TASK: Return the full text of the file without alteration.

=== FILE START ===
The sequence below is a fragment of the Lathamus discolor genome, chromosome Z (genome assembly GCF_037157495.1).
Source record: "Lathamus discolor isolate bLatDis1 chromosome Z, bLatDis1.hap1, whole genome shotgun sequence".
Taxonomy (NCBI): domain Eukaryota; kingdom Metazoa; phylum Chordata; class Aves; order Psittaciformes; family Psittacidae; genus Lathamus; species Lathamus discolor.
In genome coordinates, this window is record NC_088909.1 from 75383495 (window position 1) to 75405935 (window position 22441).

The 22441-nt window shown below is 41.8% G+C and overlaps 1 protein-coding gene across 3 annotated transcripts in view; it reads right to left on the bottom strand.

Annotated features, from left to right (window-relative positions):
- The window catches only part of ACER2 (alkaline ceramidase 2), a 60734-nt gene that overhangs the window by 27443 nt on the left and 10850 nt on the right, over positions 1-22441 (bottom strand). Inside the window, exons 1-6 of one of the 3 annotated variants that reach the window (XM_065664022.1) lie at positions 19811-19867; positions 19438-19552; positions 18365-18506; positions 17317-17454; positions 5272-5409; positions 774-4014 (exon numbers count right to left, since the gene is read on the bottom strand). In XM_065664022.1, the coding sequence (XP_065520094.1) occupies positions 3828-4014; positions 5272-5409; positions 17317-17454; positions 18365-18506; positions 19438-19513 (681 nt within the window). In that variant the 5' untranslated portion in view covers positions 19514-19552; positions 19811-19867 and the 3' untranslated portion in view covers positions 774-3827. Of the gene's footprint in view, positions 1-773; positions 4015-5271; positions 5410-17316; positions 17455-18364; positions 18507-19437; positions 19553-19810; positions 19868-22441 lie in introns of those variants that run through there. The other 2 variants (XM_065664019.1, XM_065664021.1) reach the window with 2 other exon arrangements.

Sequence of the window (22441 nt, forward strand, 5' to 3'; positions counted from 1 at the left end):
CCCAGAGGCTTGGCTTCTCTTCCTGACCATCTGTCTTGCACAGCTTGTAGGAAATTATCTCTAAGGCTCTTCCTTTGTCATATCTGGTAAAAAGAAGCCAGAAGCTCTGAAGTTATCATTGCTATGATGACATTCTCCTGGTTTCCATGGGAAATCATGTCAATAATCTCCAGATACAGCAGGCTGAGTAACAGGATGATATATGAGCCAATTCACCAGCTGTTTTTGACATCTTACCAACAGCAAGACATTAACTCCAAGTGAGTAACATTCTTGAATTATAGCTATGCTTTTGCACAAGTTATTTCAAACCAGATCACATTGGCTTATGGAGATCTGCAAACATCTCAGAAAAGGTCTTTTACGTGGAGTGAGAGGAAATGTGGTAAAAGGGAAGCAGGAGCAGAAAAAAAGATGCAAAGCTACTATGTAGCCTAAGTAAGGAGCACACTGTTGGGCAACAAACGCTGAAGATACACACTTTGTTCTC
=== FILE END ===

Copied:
The sequence below is a fragment of the Lathamus discolor genome, chromosome Z (genome assembly GCF_037157495.1).
Source record: "Lathamus discolor isolate bLatDis1 chromosome Z, bLatDis1.hap1, whole genome shotgun sequence".
Taxonomy (NCBI): domain Eukaryota; kingdom Metazoa; phylum Chordata; class Aves; order Psittaciformes; family Psittacidae; genus Lathamus; species Lathamus discolor.
In genome coordinates, this window is record NC_088909.1 from 75383495 (window position 1) to 75405935 (window position 22441).

The 22441-nt window shown below is 41.8% G+C and overlaps 1 protein-coding gene across 3 annotated transcripts in view; it reads right to left on the bottom strand.

Annotated features, from left to right (window-relative positions):
- The window catches only part of ACER2 (alkaline ceramidase 2), a 60734-nt gene that overhangs the window by 27443 nt on the left and 10850 nt on the right, over positions 1-22441 (bottom strand). Inside the window, exons 1-6 of one of the 3 annotated variants that reach the window (XM_065664022.1) lie at positions 19811-19867; positions 19438-19552; positions 18365-18506; positions 17317-17454; positions 5272-5409; positions 774-4014 (exon numbers count right to left, since the gene is read on the bottom strand). In XM_065664022.1, the coding sequence (XP_065520094.1) occupies positions 3828-4014; positions 5272-5409; positions 17317-17454; positions 18365-18506; positions 19438-19513 (681 nt within the window). In that variant the 5' untranslated portion in view covers positions 19514-19552; positions 19811-19867 and the 3' untranslated portion in view covers positions 774-3827. Of the gene's footprint in view, positions 1-773; positions 4015-5271; positions 5410-17316; positions 17455-18364; positions 18507-19437; positions 19553-19810; positions 19868-22441 lie in introns of those variants that run through there. The other 2 variants (XM_065664019.1, XM_065664021.1) reach the window with 2 other exon arrangements.

Sequence of the window (22441 nt, forward strand, 5' to 3'; positions counted from 1 at the left end):
CCCAGAGGCTTGGCTTCTCTTCCTGACCATCTGTCTTGCACAGCTTGTAGGAAATTATCTCTAAGGCTCTTCCTTTGTCATATCTGGTAAAAAGAAGCCAGAAGCTCTGAAGTTATCATTGCTATGATGACATTCTCCTGGTTTCCATGGGAAATCATGTCAATAATCTCCAGATACAGCAGGCTGAGTAACAGGATGATATATGAGCCAATTCACCAGCTGTTTTTGACATCTTACCAACAGCAAGACATTAACTCCAAGTGAGTAACATTCTTGAATTATAGCTATGCTTTTGCACAAGTTATTTCAAACCAGATCACATTGGCTTATGGAGATCTGCAAACATCTCAGAAAAGGTCTTTTACGTGGAGTGAGAGGAAATGTGGTAAAAGGGAAGCAGGAGCAGAAAAAAAGATGCAAAGCTACTATGTAGCCTAAGTAAGGAGCACACTGTTGGGCAACAAACGCTGAAGATACACACTTTGTTCTC